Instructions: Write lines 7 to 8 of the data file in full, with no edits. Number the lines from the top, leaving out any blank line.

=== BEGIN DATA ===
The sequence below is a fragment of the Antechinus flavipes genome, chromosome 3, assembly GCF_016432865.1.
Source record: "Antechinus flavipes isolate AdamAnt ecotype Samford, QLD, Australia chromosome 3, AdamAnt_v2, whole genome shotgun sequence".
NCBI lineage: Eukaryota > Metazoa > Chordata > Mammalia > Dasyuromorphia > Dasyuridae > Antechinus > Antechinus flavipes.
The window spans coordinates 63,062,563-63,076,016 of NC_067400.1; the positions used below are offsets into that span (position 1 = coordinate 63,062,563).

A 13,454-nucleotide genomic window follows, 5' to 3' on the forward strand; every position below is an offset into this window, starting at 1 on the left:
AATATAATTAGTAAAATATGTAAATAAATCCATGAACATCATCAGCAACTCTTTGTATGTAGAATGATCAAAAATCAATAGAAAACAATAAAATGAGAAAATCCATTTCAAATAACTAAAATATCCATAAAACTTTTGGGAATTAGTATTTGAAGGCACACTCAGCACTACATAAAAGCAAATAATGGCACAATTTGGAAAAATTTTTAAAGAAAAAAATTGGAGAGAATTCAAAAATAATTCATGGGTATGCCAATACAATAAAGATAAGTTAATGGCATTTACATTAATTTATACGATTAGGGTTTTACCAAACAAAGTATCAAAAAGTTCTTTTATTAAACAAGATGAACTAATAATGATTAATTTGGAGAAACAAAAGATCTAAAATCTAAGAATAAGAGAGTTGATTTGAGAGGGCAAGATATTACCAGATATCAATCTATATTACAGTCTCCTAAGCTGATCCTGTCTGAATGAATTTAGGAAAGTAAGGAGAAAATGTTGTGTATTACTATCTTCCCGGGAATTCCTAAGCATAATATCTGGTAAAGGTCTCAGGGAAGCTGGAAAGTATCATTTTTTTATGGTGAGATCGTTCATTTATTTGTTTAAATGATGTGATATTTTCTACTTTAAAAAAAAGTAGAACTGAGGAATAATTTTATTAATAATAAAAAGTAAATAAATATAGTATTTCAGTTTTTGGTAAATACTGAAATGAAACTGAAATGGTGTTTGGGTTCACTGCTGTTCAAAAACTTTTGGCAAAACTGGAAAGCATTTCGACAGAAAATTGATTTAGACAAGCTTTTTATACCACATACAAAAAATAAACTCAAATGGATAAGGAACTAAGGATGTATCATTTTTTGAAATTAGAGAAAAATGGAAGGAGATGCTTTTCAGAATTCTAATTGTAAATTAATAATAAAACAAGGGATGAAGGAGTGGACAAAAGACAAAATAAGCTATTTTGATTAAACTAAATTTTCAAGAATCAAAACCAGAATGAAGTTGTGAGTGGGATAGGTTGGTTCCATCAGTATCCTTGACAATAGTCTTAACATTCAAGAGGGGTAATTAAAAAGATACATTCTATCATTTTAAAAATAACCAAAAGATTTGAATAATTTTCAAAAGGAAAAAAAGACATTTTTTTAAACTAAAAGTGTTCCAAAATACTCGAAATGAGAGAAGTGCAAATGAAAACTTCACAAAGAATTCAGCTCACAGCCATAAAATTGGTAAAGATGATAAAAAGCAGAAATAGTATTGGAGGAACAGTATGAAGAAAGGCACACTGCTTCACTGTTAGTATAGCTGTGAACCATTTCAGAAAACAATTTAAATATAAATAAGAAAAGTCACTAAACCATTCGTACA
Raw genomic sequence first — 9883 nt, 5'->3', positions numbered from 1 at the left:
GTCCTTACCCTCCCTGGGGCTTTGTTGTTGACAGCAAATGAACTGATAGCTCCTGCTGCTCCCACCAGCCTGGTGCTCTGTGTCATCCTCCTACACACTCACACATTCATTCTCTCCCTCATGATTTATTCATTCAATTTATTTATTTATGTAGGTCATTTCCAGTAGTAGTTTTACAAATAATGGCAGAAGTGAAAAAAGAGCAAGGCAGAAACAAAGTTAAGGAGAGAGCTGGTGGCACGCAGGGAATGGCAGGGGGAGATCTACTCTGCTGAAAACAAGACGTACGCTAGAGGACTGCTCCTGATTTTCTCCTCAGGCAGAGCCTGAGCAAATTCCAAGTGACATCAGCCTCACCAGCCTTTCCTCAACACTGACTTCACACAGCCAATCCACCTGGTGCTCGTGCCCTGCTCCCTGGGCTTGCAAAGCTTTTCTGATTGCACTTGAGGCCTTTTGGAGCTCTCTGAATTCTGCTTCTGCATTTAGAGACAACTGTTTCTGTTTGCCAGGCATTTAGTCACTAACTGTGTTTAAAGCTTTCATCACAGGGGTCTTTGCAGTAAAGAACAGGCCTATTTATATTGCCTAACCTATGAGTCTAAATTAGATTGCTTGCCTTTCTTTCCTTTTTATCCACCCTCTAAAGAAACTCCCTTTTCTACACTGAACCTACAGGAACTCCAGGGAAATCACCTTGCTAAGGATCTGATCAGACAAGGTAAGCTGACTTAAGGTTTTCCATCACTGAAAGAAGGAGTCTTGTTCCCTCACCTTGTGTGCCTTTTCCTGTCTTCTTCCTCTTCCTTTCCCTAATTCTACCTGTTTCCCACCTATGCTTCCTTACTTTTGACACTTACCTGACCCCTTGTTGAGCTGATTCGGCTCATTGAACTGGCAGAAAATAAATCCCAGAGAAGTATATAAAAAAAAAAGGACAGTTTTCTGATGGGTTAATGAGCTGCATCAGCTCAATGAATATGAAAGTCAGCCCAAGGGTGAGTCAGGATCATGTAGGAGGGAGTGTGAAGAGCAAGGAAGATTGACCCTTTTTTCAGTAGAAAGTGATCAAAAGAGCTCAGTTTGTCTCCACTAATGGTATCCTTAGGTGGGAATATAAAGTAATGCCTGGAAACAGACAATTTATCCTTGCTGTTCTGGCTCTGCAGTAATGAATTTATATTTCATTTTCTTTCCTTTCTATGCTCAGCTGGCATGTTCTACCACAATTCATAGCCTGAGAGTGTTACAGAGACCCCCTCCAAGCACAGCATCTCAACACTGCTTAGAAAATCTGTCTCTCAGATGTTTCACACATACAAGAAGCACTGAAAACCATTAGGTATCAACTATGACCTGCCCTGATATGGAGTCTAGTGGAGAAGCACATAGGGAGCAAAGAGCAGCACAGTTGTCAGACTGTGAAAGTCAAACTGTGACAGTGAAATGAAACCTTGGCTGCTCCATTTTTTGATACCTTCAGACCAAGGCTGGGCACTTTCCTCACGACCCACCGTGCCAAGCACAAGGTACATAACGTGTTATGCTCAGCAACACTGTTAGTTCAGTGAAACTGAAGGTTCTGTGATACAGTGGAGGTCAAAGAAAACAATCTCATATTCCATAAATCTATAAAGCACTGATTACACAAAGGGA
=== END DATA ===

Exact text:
Raw genomic sequence first — 9883 nt, 5'->3', positions numbered from 1 at the left:
GTCCTTACCCTCCCTGGGGCTTTGTTGTTGACAGCAAATGAACTGATAGCTCCTGCTGCTCCCACCAGCCTGGTGCTCTGTGTCATCCTCCTACACACTCACACATTCATTCTCTCCCTCATGATTTATTCATTCAATTTATTTATTTATGTAGGTCATTTCCAGTAGTAGTTTTACAAATAATGGCAGAAGTGAAAAAAGAGCAAGGCAGAAACAAAGTTAAGGAGAGAGCTGGTGGCACGCAGGGAATGGCAGGGGGAGATCTACTCTGCTGAAAACAAGACGTACGCTAGAGGACTGCTCCTGATTTTCTCCTCAGGCAGAGCCTGAGCAAATTCCAAGTGACATCAGCCTCACCAGCCTTTCCTCAACACTGACTTCACACAGCCAATCCACCTGGTGCTCGTGCCCTGCTCCCTGGGCTTGCAAAGCTTTTCTGATTGCACTTGAGGCCTTTTGGAGCTCTCTGAATTCTGCTTCTGCATTTAGAGACAACTGTTTCTGTTTGCCAGGCATTTAGTCACTAACTGTGTTTAAAGCTTTCATCACAGGGGTCTTTGCAGTAAAGAACAGGCCTATTTATATTGCCTAACCTATGAGTCTAAATTAGATTGCTTGCCTTTCTTTCCTTTTTATCCACCCTCTAAAGAAACTCCCTTTTCTACACTGAACCTACAGGAACTCCAGGGAAATCACCTTGCTAAGGATCTGATCAGACAAGGTAAGCTGACTTAAGGTTTTCCATCACTGAAAGAAGGAGTCTTGTTCCCTCACCTTGTGTGCCTTTTCCTGTCTTCTTCCTCTTCCTTTCCCTAATTCTACCTGTTTCCCACCTATGCTTCCTTACTTTTGACACTTACCTGACCCCTTGTTGAGCTGATTCGGCTCATTGAACTGGCAGAAAATAAATCCCAGAGAAGTATATAAAAAAAAAAGGACAGTTTTCTGATGGGTTAATGAGCTGCATCAGCTCAATGAATATGAAAGTCAGCCCAAGGGTGAGTCAGGATCATGTAGGAGGGAGTGTGAAGAGCAAGGAAGATTGACCCTTTTTTCAGTAGAAAGTGATCAAAAGAGCTCAGTTTGTCTCCACTAATGGTATCCTTAGGTGGGAATATAAAGTAATGCCTGGAAACAGACAATTTATCCTTGCTGTTCTGGCTCTGCAGTAATGAATTTATATTTCATTTTCTTTCCTTTCTATGCTCAGCTGGCATGTTCTACCACAATTCATAGCCTGAGAGTGTTACAGAGACCCCCTCCAAGCACAGCATCTCAACACTGCTTAGAAAATCTGTCTCTCAGATGTTTCACACATACAAGAAGCACTGAAAACCATTAGGTATCAACTATGACCTGCCCTGATATGGAGTCTAGTGGAGAAGCACATAGGGAGCAAAGAGCAGCACAGTTGTCAGACTGTGAAAGTCAAACTGTGACAGTGAAATGAAACCTTGGCTGCTCCATTTTTTGATACCTTCAGACCAAGGCTGGGCACTTTCCTCACGACCCACCGTGCCAAGCACAAGGTACATAACGTGTTATGCTCAGCAACACTGTTAGTTCAGTGAAACTGAAGGTTCTGTGATACAGTGGAGGTCAAAGAAAACAATCTCATATTCCATAAATCTATAAAGCACTGATTACACAAAGGGA